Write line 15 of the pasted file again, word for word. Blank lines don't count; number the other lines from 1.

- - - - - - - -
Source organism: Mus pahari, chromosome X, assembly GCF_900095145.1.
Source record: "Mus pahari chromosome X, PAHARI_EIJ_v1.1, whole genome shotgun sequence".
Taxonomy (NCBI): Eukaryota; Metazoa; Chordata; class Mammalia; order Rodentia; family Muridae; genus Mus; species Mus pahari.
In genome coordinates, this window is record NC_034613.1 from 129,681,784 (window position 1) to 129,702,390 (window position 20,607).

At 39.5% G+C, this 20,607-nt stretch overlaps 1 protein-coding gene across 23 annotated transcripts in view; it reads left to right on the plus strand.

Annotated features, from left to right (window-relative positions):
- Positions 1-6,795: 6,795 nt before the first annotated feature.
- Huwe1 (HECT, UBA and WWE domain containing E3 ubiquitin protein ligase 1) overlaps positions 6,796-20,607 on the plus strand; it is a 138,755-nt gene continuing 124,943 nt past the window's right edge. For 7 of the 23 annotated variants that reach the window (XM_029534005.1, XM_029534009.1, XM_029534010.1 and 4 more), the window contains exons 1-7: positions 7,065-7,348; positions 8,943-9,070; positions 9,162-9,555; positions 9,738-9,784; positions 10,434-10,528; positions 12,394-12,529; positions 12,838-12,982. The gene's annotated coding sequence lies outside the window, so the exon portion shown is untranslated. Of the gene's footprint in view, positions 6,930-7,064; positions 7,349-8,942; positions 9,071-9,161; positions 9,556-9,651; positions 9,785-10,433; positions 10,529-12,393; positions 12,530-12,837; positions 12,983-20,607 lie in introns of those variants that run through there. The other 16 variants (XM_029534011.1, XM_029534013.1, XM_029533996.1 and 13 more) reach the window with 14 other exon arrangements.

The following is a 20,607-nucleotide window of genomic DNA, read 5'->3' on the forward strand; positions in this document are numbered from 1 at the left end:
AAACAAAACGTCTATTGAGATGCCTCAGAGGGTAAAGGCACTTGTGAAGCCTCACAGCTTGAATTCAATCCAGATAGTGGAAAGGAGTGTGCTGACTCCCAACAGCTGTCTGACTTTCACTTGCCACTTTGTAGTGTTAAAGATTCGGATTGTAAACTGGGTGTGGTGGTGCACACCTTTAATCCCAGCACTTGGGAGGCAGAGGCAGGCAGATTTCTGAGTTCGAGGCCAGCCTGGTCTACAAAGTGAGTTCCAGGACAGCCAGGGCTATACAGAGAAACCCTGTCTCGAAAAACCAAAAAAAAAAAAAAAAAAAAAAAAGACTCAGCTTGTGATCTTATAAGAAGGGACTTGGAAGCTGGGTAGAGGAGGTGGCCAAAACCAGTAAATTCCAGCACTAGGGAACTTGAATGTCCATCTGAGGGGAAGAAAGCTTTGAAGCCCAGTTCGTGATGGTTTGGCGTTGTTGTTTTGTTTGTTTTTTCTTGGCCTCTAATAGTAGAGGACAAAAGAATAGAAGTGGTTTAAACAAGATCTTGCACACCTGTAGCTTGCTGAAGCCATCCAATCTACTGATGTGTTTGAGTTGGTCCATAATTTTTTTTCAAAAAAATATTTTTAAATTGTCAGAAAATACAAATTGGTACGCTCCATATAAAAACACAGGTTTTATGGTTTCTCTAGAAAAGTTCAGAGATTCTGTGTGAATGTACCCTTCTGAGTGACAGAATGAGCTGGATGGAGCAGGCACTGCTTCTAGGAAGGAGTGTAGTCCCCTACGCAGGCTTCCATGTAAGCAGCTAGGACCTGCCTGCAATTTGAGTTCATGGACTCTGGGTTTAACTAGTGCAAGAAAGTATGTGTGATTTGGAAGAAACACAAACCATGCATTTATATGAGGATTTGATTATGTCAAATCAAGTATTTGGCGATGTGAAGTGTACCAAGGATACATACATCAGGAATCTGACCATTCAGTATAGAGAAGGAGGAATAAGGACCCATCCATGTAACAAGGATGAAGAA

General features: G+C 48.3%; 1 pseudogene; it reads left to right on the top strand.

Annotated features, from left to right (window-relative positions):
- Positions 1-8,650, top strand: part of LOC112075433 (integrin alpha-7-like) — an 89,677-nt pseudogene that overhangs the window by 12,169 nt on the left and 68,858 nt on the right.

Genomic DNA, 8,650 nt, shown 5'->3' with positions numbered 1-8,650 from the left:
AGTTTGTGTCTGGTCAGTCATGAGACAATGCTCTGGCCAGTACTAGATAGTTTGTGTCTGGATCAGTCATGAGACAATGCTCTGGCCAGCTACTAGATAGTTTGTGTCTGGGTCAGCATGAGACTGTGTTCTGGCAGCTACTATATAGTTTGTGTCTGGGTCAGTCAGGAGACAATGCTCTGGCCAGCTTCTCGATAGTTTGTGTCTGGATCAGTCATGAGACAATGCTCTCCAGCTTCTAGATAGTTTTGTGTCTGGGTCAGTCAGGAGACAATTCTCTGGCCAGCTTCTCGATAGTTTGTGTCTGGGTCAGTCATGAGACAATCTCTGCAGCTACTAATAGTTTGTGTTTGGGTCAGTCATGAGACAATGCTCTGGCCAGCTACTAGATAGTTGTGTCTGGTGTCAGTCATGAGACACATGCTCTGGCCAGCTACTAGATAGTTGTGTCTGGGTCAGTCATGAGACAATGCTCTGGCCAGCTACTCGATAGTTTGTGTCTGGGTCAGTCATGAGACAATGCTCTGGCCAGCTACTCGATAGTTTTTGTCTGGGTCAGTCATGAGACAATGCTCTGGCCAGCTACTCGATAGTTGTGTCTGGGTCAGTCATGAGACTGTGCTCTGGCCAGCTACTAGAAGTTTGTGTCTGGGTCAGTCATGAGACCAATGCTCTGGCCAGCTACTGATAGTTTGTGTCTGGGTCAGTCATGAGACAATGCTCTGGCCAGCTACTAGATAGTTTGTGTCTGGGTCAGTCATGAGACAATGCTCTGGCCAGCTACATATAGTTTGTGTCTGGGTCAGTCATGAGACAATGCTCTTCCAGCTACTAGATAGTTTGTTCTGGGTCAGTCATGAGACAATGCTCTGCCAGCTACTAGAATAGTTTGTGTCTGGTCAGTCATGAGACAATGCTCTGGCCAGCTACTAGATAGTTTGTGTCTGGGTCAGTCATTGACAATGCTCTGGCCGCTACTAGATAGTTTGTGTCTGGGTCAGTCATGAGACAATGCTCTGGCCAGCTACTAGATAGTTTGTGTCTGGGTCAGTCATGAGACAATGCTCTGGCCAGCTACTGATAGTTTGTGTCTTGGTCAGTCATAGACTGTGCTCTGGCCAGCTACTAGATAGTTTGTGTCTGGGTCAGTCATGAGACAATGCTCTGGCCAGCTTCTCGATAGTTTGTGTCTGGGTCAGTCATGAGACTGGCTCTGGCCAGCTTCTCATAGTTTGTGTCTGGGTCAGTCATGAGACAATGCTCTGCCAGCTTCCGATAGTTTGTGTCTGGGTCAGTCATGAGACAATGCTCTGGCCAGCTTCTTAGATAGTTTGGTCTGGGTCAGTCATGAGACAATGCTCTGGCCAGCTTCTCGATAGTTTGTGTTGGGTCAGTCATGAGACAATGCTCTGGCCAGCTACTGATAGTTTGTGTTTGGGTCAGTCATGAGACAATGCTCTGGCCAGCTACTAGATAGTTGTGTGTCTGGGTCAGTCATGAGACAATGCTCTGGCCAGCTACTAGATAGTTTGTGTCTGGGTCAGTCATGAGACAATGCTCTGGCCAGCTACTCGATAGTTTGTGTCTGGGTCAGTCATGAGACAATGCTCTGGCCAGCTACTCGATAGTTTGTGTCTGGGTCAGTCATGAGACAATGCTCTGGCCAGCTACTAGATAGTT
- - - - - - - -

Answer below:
AGTTTGTGTCTGGTCAGTCATGAGACAATGCTCTGGCCAGTACTAGATAGTTTGTGTCTGGATCAGTCATGAGACAATGCTCTGGCCAGCTACTAGATAGTTTGTGTCTGGGTCAGCATGAGACTGTGTTCTGGCAGCTACTATATAGTTTGTGTCTGGGTCAGTCAGGAGACAATGCTCTGGCCAGCTTCTCGATAGTTTGTGTCTGGATCAGTCATGAGACAATGCTCTCCAGCTTCTAGATAGTTTTGTGTCTGGGTCAGTCAGGAGACAATTCTCTGGCCAGCTTCTCGATAGTTTGTGTCTGGGTCAGTCATGAGACAATCTCTGCAGCTACTAATAGTTTGTGTTTGGGTCAGTCATGAGACAATGCTCTGGCCAGCTACTAGATAGTTGTGTCTGGTGTCAGTCATGAGACACATGCTCTGGCCAGCTACTAGATAGTTGTGTCTGGGTCAGTCATGAGACAATGCTCTGGCCAGCTACTCGATAGTTTGTGTCTGGGTCAGTCATGAGACAATGCTCTGGCCAGCTACTCGATAGTTTTTGTCTGGGTCAGTCATGAGACAATGCTCTGGCCAGCTACTCGATAGTTGTGTCTGGGTCAGTCATGAGACTGTGCTCTGGCCAGCTACTAGAAGTTTGTGTCTGGGTCAGTCATGAGACCAATGCTCTGGCCAGCTACTGATAGTTTGTGTCTGGGTCAGTCATGAGACAATGCTCTGGCCAGCTACTAGATAGTTTGTGTCTGGGTCAGTCATGAGACAATGCTCTGGCCAGCTACATATAGTTTGTGTCTGGGTCAGTCATGAGACAATGCTCTTCCAGCTACTAGATAGTTTGTTCTGGGTCAGTCATGAGACAATGCTCTGCCAGCTACTAGAATAGTTTGTGTCTGGTCAGTCATGAGACAATGCTCTGGCCAGCTACTAGATAGTTTGTGTCTGGGTCAGTCATTGACAATGCTCTGGCCGCTACTAGATAGTTTGTGTCTGGGTCAGTCATGAGACAATGCTCTGGCCAGCTACTAGATAGTTTGTGTCTGGGTCAGTCATGAGACAATGCTCTGGCCAGCTACTGATAGTTTGTGTCTTGGTCAGTCATAGACTGTGCTCTGGCCAGCTACTAGATAGTTTGTGTCTGGGTCAGTCATGAGACAATGCTCTGGCCAGCTTCTCGATAGTTTGTGTCTGGGTCAGTCATGAGACTGGCTCTGGCCAGCTTCTCATAGTTTGTGTCTGGGTCAGTCATGAGACAATGCTCTGCCAGCTTCCGATAGTTTGTGTCTGGGTCAGTCATGAGACAATGCTCTGGCCAGCTTCTTAGATAGTTTGGTCTGGGTCAGTCATGAGACAATGCTCTGGCCAGCTTCTCGATAGTTTGTGTTGGGTCAGTCATGAGACAATGCTCTGGCCAGCTACTGATAGTTTGTGTTTGGGTCAGTCATGAGACAATGCTCTGGCCAGCTACTAGATAGTTGTGTGTCTGGGTCAGTCATGAGACAATGCTCTGGCCAGCTACTAGATAGTTTGTGTCTGGGTCAGTCATGAGACAATGCTCTGGCCAGCTACTCGATAGTTTGTGTCTGGGTCAGTCATGAGACAATGCTCTGGCCAGCTACTCGATAGTTTGTGTCTGGGTCAGTCATGAGACAATGCTCTGGCCAGCTACTAGATAGTT